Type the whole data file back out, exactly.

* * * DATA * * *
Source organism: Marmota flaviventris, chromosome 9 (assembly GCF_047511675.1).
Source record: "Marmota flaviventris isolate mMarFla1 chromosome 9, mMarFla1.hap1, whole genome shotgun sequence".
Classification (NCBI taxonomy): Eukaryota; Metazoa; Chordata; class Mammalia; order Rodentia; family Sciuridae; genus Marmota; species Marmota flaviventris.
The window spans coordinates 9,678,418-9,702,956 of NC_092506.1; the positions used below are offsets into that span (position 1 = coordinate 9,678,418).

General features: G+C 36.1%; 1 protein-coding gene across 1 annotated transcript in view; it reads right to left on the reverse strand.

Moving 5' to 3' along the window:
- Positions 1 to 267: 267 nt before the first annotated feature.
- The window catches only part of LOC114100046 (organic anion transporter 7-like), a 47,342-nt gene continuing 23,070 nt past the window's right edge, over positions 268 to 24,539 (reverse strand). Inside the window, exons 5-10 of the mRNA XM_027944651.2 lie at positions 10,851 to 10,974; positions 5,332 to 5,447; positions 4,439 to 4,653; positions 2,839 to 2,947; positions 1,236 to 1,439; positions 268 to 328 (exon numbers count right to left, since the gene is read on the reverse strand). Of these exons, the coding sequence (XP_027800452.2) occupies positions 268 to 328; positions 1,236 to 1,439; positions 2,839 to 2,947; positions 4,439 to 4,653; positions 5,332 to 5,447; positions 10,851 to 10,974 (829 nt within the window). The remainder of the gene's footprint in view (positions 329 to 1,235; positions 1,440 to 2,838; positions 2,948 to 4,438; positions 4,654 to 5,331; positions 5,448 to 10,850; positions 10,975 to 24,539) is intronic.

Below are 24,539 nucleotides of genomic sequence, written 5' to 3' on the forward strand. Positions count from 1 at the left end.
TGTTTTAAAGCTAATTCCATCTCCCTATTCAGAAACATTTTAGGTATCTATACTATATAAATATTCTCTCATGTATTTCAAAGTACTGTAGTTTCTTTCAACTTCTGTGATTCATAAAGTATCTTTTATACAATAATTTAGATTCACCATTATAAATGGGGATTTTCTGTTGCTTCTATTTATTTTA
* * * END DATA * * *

Source organism: Marmota flaviventris, chromosome 9 (assembly GCF_047511675.1).
Source record: "Marmota flaviventris isolate mMarFla1 chromosome 9, mMarFla1.hap1, whole genome shotgun sequence".
Classification (NCBI taxonomy): Eukaryota; Metazoa; Chordata; class Mammalia; order Rodentia; family Sciuridae; genus Marmota; species Marmota flaviventris.
The window spans coordinates 9,678,418-9,702,956 of NC_092506.1; the positions used below are offsets into that span (position 1 = coordinate 9,678,418).

General features: G+C 36.1%; 1 protein-coding gene across 1 annotated transcript in view; it reads right to left on the reverse strand.

Moving 5' to 3' along the window:
- Positions 1 to 267: 267 nt before the first annotated feature.
- The window catches only part of LOC114100046 (organic anion transporter 7-like), a 47,342-nt gene continuing 23,070 nt past the window's right edge, over positions 268 to 24,539 (reverse strand). Inside the window, exons 5-10 of the mRNA XM_027944651.2 lie at positions 10,851 to 10,974; positions 5,332 to 5,447; positions 4,439 to 4,653; positions 2,839 to 2,947; positions 1,236 to 1,439; positions 268 to 328 (exon numbers count right to left, since the gene is read on the reverse strand). Of these exons, the coding sequence (XP_027800452.2) occupies positions 268 to 328; positions 1,236 to 1,439; positions 2,839 to 2,947; positions 4,439 to 4,653; positions 5,332 to 5,447; positions 10,851 to 10,974 (829 nt within the window). The remainder of the gene's footprint in view (positions 329 to 1,235; positions 1,440 to 2,838; positions 2,948 to 4,438; positions 4,654 to 5,331; positions 5,448 to 10,850; positions 10,975 to 24,539) is intronic.

Below are 24,539 nucleotides of genomic sequence, written 5' to 3' on the forward strand. Positions count from 1 at the left end.
TGTTTTAAAGCTAATTCCATCTCCCTATTCAGAAACATTTTAGGTATCTATACTATATAAATATTCTCTCATGTATTTCAAAGTACTGTAGTTTCTTTCAACTTCTGTGATTCATAAAGTATCTTTTATACAATAATTTAGATTCACCATTATAAATGGGGATTTTCTGTTGCTTCTATTTATTTTA